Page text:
THE DEVIL INSIDE

The Australian Women's Weekly|July 2020

THE DEVIL INSIDE
Coercive abuse is common, can escalate to violence in a heartbeat, and can be lethal. One survivor shares her story with Genevieve Gannon in the hope it will shed light on warning signs and increase understanding.
Genevieve Gannon

She describes the final night as a shattering. The eggshells she had been walking on shattered. The invisible tension that warned her anything could trigger a torrent of abuse shattered. And the green ceramic pot that he threw at her head in a furious rage shattered. It split her lip open, causing a deep gash, then broke into dozens of shards on the cold, hard floor.

“I remember saying, ‘I don’t want to go to hospital’. That was part of that deep humiliation and shame. You know, ‘these things don’t happen to us’ … and the fear that he was going to come back,” Rachel recalls.

She’d been living in fear, but the terror had crept into her life so slowly that she hadn’t noticed how bad it was until it was too late. Coercive abuse, sometimes called intimate terrorism, is a methodical process whereby abusers strip away their victim’s liberty and sense of self. Isolation, gaslighting, surveillance and malicious criticism are all symptoms. Rachel’s abuser threatened self-harm if she left. She describes it as like being in a hostage situation.

“Even though people say to you, ‘It’s not your fault,’ you think, ‘Of course it’s my fault. I invited trouble into the door’,” she says.

In the months since the night she was assaulted, she has thought a lot about the manipulation that ensnared her, and what she can do to change things for other victim-survivors.

“My life at this moment feels like those shattered shards of ceramic,” she says. “I’m trying to pick them up one by one. How did this happen? How did I get here?”

Early warnings

Wearing a long, cream dress, her shiny hair cut into a sharp bob that grazes her jawline, Rachel is smart, direct and articulate. She explains that not all domestic abuse involves physical violence in the beginning. She mentions Hannah Clarke, who was burned to death with her three children in February this year, and whose unthinkable end followed years of controlling, psychosocial abuse. She quotes Rosie Batty, saying: “Violence is always a choice and one that we should not continue to make excuses for.” She sends through photos of her kitchen bench spattered with blood.

“I met him in a hotel lobby in 2016,” she explains, speaking rapidly. “He was immediately very charming – clearly very bright.” He was wellspoken and had a prestigious job title. Before they parted, he asked for her number. “I thought, ‘What am I doing exchanging numbers with a random person?’” But then again, why not? Rachel was flattered by his eagerness to get to know her.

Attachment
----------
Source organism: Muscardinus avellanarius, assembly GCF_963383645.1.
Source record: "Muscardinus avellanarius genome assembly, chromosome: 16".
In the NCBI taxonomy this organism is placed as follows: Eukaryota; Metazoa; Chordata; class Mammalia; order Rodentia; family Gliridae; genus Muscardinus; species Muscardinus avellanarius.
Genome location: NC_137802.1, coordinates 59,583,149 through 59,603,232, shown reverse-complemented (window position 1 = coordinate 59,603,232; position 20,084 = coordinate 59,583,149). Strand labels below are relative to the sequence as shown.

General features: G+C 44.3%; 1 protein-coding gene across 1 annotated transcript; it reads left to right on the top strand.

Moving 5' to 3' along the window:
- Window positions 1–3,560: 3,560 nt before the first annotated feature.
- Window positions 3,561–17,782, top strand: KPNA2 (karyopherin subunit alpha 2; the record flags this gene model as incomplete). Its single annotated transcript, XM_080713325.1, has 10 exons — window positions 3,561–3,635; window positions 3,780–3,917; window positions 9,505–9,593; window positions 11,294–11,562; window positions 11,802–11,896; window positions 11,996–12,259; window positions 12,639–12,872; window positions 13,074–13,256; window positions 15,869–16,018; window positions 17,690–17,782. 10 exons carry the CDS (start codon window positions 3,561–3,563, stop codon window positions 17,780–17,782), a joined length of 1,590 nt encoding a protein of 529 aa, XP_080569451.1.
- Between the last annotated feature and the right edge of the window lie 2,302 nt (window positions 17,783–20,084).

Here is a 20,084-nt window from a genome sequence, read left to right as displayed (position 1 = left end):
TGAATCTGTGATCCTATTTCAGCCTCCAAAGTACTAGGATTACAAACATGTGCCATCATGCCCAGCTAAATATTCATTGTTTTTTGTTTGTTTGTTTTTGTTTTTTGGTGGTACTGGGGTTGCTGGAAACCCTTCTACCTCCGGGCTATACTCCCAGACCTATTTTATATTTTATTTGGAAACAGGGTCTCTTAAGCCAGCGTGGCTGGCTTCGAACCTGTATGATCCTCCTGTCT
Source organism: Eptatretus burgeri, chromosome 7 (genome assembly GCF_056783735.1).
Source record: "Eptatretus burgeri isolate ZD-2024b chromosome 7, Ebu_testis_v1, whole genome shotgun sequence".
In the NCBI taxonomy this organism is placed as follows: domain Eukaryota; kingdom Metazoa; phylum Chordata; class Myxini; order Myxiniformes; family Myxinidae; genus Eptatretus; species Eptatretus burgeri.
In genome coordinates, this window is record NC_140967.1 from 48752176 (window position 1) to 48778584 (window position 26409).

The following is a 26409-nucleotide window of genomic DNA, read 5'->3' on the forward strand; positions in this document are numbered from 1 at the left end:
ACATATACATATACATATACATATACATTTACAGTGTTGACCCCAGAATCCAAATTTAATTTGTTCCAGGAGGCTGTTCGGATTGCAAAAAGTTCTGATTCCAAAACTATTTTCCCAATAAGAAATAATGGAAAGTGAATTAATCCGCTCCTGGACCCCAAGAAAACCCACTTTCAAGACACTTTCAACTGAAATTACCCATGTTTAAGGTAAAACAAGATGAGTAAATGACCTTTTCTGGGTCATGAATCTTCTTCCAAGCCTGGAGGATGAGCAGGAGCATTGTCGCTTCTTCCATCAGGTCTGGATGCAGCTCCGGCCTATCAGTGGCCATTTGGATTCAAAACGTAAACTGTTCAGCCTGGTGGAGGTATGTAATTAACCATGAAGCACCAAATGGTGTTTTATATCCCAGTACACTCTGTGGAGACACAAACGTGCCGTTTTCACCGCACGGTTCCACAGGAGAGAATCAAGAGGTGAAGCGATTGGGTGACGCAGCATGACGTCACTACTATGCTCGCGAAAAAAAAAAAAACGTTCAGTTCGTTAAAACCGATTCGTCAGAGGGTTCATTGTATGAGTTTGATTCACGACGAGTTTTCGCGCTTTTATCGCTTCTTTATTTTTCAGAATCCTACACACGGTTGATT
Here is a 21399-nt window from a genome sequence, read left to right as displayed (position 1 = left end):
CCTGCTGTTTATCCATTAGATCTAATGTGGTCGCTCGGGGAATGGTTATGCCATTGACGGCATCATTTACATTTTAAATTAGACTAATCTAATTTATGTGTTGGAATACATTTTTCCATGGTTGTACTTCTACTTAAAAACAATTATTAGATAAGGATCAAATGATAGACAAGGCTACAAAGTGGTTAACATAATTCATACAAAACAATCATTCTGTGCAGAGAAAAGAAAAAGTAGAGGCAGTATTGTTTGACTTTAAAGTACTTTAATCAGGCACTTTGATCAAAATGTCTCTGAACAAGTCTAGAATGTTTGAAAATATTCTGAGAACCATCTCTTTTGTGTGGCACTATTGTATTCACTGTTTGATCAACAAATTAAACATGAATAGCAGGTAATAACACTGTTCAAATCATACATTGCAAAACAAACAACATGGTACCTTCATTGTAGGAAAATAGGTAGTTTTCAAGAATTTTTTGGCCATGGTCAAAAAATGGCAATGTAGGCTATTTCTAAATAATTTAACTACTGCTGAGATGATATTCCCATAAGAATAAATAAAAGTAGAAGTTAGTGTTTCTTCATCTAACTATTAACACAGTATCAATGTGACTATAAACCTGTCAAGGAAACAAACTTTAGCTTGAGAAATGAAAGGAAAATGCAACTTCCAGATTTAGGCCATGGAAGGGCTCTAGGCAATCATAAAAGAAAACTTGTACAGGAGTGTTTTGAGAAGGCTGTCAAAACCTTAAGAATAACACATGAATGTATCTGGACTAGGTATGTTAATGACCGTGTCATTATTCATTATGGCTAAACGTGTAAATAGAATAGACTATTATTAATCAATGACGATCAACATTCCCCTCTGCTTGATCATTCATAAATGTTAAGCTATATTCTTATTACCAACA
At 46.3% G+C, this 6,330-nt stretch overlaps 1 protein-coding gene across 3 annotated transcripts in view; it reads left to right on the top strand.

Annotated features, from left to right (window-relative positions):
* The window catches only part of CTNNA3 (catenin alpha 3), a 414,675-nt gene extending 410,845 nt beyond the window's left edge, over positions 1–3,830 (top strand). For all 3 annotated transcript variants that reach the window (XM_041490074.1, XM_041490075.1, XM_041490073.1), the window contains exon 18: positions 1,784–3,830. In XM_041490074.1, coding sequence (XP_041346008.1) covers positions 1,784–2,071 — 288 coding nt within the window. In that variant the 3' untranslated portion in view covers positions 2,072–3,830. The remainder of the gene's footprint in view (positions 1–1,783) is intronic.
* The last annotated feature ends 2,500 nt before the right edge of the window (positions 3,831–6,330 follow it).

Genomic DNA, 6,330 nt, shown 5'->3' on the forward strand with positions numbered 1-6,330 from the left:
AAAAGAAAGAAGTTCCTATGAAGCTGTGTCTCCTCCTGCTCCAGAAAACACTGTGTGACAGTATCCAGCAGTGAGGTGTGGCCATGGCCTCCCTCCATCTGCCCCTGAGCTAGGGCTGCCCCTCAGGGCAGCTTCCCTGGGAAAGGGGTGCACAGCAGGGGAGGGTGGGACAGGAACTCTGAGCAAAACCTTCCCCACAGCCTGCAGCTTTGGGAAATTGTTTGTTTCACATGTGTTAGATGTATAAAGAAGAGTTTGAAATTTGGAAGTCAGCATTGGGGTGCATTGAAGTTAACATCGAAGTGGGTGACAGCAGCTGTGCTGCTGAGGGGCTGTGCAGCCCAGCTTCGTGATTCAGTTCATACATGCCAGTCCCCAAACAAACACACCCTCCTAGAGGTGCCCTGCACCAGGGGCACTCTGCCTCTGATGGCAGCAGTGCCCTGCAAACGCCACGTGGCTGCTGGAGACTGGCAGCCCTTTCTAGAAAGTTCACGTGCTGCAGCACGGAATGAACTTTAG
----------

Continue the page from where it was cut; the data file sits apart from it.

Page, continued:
He was based overseas so they built a rapport over the phone. The man he presented as was passionate, a polymath who enjoyed literature and music, though his work centred around the law, ethics and trust. A Google search confirmed he did have affiliations with the distinguished institutions he named.

So a romance began. He revealed a few things Rachel described as “pink flags”, including two acrimonious, failed marriages and an unstable employment history. But enough of what he said appeared to be truthful, leading her to believe he was an honest person. “I thought, he’s an intelligent person and clearly he has suffered,” she says.

He would fly into Sydney and take her to high-end restaurants. On one occasion he confessed he wasn’t really in town for a business meeting – he just wanted to have dinner with her.

“I was flattered but a part of me thinks, that’s a bit intense,” Rachel says. “It all seemed too good to be true.”

The next time he visited, there was a small hiccup. When Rachel picked him up at the airport, he told her he had left his wallet at home and sheepishly asked her if he could borrow a thousand dollars. Rachel was taken aback but she had no reason to doubt him.

“Now I think, ‘Who gets on an international flight without a wallet?’”

Over the weekend, he spent the borrowed money on Rachel. His hotel room was pre-paid but he used her credit card number for security. After they parted, he sent a string of messages: “So wonderful to find a soulmate.”

“It’s called love bombing,” she says. Once he was out of the country, Rachel discovered a problem with the hotel bill – $1700 had been charged to her credit card.

“My heart dropped,” she remembers. “I thought, ‘he’s a conman’. I’m shaking, thinking, ‘I have to call the bank to cancel the card’.”

The hotel said the fee was to cover a fine for smoking in the room. She confronted him, but he shrugged off the incident and repaid the money.

The next time they saw each other was at his home. After she boarded the plane, a flight attendant told her she’d been upgraded.

“He’s texting me, ‘Did you get the upgrade? Surprise!’ I thought, it’s a bit much. But it’s who he is. He’s full-on, but entertaining, so I go along.”

By now, Rachel had heard him give public addresses. “He was skilled at putting on a show,” she says. And she put his erratic behaviour down to eccentricity and absent-mindedness.

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July 2020